The passport photo, which we see in the film, of a young Ethan Hunt, an “analog” Hunt (Tom Cruise long hair, look Thunder Days), anchor Dead Reckoning in the theme of passing time, lives sacrificed on the altar of the “higher interest” (as we say in the CIA), and announces the beginning of the end for the super-spy. The members of the IMF are nicely portrayed by McQuarrie as Hawksian mercenaries, tired “expendables”, welded together by their concrete professionalism and a camaraderie forged under grapeshot. At the start of the film, Hunt emerges from the darkness as a ghost. The face of his interpreter, that’s it, no longer defies time. Tom Cruise is getting older and the camera is not trying to hide it. Aging but condemned to accomplish more and more crazy acrobatic prowess, Hunt/Cruise (the two almost merge) is as if caught in a vice. This is the meaning of two scenes where the world shrinks dangerously around him: two maddening combat sequences (in a Venetian alley, then in a railway tunnel), claustrophobic clashes bordering on abstraction.
Portraying Hunt as a damned lover, love lethal who cannot meet a woman without putting her life in danger (similar in this to his colleague Bond, but much more chaste), Dead Reckoning balances between a form of very moving romantic solemnity and a playful and truly joyful relationship to the obligatory passages of the saga. The film alternates – perhaps sometimes a little too mechanically – between the seriousness of the character study and the uninhibited pleasure of the summer blockbuster. A newcomer by the name of Paris is quite emblematic of this big gap – a ruthless killer who will gradually reveal her humanity, embodied with sovereign graphic perfection by Pom Klementieff (and who compensates for the lack of charisma of the big villain played by Esai Morales , big weak point of the film).
The other little story in the saga is called Grace, she’s an international thief played with maddening class by Haylee Atwell. The scenes between her and Hunt are neo-Hitchcockian comedy delights (very amusing variation on the handcuffs of the 39 Steps), starting with this crazy Roman chase, which evokes, in addition to Hitch, Gold is barring, We’re packing, doctorthe Stanley Donen of Charade And Arabesqueand where Cruise and McQuarrie’s passion for meticulously choreographed antics throbs, at the crossroads of sightseeing, cinephile erudition and cartoon fun.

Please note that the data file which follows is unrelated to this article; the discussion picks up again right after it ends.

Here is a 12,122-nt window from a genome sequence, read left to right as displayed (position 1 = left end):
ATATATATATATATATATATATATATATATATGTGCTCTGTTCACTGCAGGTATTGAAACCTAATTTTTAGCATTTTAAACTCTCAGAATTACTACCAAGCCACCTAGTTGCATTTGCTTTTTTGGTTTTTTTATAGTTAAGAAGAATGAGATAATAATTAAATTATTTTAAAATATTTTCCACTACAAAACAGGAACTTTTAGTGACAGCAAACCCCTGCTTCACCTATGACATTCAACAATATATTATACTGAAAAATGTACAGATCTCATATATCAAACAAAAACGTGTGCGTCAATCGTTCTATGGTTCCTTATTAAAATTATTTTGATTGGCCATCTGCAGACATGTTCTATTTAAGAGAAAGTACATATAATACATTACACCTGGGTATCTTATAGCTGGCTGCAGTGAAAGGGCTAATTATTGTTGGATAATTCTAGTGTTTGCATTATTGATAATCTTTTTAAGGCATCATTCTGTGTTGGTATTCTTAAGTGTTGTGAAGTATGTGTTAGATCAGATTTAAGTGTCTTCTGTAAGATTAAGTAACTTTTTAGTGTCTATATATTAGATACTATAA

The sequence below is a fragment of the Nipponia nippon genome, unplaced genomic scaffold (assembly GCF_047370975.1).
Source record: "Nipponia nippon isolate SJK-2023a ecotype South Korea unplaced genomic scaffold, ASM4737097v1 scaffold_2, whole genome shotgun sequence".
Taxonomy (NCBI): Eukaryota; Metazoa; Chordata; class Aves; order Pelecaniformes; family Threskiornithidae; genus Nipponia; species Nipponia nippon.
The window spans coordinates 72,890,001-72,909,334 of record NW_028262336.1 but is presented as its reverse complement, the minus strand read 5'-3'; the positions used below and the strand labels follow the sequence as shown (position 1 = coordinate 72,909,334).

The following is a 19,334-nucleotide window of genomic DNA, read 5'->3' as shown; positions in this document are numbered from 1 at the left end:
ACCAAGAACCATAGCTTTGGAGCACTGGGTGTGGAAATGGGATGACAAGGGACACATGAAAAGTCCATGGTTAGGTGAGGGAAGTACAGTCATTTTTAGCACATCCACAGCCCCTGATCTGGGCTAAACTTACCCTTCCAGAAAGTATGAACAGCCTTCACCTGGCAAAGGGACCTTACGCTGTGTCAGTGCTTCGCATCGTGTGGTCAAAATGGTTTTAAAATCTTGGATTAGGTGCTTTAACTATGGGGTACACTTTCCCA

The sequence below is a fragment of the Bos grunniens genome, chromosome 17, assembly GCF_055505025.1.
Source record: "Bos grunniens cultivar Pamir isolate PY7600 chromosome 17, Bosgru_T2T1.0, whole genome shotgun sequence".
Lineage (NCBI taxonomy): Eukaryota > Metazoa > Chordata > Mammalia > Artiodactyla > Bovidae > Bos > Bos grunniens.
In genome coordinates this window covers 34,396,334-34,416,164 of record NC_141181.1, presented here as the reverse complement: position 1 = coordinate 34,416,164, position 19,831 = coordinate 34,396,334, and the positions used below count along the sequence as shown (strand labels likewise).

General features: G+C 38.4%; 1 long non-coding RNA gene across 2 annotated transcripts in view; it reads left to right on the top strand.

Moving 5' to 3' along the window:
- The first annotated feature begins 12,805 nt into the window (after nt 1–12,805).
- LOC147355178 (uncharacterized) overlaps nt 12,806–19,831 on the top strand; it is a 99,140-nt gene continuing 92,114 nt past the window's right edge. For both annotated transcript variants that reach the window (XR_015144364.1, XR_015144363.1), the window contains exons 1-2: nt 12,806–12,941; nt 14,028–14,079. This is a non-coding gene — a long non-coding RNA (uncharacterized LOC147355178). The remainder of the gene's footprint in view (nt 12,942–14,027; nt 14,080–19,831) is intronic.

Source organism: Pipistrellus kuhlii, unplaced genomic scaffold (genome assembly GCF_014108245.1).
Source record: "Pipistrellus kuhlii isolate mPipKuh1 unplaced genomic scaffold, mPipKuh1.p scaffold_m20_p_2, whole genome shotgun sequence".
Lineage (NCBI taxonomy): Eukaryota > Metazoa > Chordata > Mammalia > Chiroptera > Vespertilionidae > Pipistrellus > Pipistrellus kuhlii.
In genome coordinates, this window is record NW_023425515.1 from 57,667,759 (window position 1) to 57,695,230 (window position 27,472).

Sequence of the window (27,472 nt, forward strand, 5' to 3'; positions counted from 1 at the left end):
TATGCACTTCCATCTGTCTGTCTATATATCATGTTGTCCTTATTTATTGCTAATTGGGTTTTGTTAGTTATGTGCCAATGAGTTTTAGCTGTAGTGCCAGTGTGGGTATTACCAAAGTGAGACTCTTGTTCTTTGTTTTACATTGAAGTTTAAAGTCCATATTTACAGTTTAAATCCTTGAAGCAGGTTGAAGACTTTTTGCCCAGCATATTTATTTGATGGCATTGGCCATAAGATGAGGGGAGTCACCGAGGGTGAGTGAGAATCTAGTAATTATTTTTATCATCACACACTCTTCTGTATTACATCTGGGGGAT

This principle culminates in a climax which will remain as one of the spectacular peaks of the saga. McQuarrie has often joked that he resented Brad Bird for setting the bar too high with the Burj Khalifa streak of Ghost Protocolcondemning his successors to do less well, but he can now claim to follow him in a ranking of sequences Assignment the craziest. We won’t say more, except that this last act admirably interweaves two ideas of action cinema, which are also two conceptions of what a film can be. Impossible mission – one vintage, classic, symbolized by this Orient-Express populated by Hitchcocko-Bondian memories; and the other, very contemporary, embodied by the Tom Cruise cheats death of the years 2010-2020, who conceives his stunts as pieces of advertising bravery first intended for the Internet, disconnected from any dramatic issue, and which must then find a solution to connect them to the film. The way in which McQuarrie collides these two approaches is a masterstroke – a moment of ecstasy where the theoretical hypothesis provides pure cinematic pleasure.
This first Dead Reckoning ends with an appointment for the part 2a kind of “Ethan Hunt will return” with a delicious serial flavor, which definitively endorses the transformation of the formula show what was Impossible mission in the sixties (where each episode was looped, independent, closed on itself) in “cinema series”, to follow, episodic. The film achieves the feat of being an aperitif of the second part without generating frustration. We come out satisfied. And “cliff hanging” – like Ethan Hunt on the promo images of the film: suspended from the cliff.
Mission: Impossible – Dead Reckoning Part 1by Christopher McQuarrie, with Tom Cruise, Haylee Atwell, Simon Pegg… At the cinema on July 12.